Mobile Phones, Classrooms and Culture

It is incredibly disingenuous for conference experts to make claims about mobile phone benefits in classrooms. I know this is a popular verse, however what they fail to explain is — what cultural contexts are they talking about?

Firstly, phones are computers. They therefore have a potential to access and process information. Making this observation is facile in todays society, yet time and again I hear it used simply to drive their deterministic argument based mostly on their opinion rather than research or recent classroom experience. Throw shoes at the next person who trots this out as a crowd pleaser.

Secondly, mobile phones in many schools are simply a social-menace. Signs adorn classroom doors which children ignore, unable to stop fiddling with the magic portal to their more interesting (so they think) social life and right to communicate with whomever and whenever they want. Parents often fund these devices on a thin argument of ‘safety’, when actually it’s all about much more profound changes in society, related directly to communications and the politics of social filtering.

I won’t dispute some teachers, some schools and some cultures have made mobile phones work as part of blended learning. They become recognised as tools for particular purposes at certain times. Again, this will almost certainly be in places where teachers have learned about ‘blended learning’ and how to educate children on media usage. I would hypothesise these places will also be where BYO-MacbookPro has been normal for some time too.

In public education – post the DER and the non-supply of laptops – the single biggest rising technology is the photocopier (a billion dollar business) and the biggest single social problem is the mobile phone and the connected distractions they bring to students who are less motivated than those in wealthier schools with deeper pockets and supports.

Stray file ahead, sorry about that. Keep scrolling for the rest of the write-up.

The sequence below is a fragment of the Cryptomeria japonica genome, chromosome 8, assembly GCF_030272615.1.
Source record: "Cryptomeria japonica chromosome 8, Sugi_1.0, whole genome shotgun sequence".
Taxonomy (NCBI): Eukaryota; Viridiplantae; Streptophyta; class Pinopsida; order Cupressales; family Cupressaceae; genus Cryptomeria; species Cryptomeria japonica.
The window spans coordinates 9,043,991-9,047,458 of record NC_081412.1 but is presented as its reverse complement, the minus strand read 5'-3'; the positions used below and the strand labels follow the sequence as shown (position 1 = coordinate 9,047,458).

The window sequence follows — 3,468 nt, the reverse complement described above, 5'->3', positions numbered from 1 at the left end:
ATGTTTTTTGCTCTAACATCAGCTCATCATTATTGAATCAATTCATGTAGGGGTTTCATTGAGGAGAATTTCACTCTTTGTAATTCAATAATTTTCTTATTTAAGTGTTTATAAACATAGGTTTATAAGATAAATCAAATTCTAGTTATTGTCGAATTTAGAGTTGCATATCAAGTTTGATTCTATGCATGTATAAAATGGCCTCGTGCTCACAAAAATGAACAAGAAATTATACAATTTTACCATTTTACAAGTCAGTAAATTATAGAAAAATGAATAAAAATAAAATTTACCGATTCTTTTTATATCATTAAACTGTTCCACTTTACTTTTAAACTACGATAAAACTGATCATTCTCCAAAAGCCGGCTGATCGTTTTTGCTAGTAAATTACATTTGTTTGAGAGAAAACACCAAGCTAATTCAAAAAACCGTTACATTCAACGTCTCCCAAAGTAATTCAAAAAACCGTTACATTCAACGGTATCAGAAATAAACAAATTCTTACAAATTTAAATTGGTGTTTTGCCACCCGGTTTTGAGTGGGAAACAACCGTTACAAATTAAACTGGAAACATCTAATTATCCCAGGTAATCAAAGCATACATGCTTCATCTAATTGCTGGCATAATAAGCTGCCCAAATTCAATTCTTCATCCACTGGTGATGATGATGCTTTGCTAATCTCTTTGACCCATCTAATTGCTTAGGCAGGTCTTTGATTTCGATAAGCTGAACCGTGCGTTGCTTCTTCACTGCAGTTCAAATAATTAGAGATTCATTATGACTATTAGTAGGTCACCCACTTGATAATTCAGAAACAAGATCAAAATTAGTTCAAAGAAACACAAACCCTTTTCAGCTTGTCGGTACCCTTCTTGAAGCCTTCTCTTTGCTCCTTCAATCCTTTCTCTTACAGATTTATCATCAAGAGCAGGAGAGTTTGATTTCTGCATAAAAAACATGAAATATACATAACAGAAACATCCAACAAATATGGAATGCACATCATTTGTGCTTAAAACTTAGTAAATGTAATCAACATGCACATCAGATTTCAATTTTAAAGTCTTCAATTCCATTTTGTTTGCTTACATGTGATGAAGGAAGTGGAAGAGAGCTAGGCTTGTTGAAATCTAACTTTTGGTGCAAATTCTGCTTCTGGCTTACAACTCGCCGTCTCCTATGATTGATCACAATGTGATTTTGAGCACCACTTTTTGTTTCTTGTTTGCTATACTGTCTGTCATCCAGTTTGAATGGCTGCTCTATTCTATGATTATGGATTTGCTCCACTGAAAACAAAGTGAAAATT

Not only did schools not get Gonski funding, they also lost the DER funding which (if you have been in a classroom) has clearly had a huge impact on both how students learn and slowing of the considerable momentum which was gained. BYOD is nothing but a false promise without starting to address the current culture of mobile phones — as seen by children — and the regressive nature of school technology funding.

I would imagine teachers now spend several hours a week dealing with children who seem incapable of putting down a phone let alone using to Google an answer.

I can’t see at all how mobile phones can be removed, banished or disabled in classrooms, but equally without addressing the wider cultural and social divides which have emerged post DER, there is a new elephant in the room when it comes to classroom management as well as how to show teachers how to put blended learning into practice.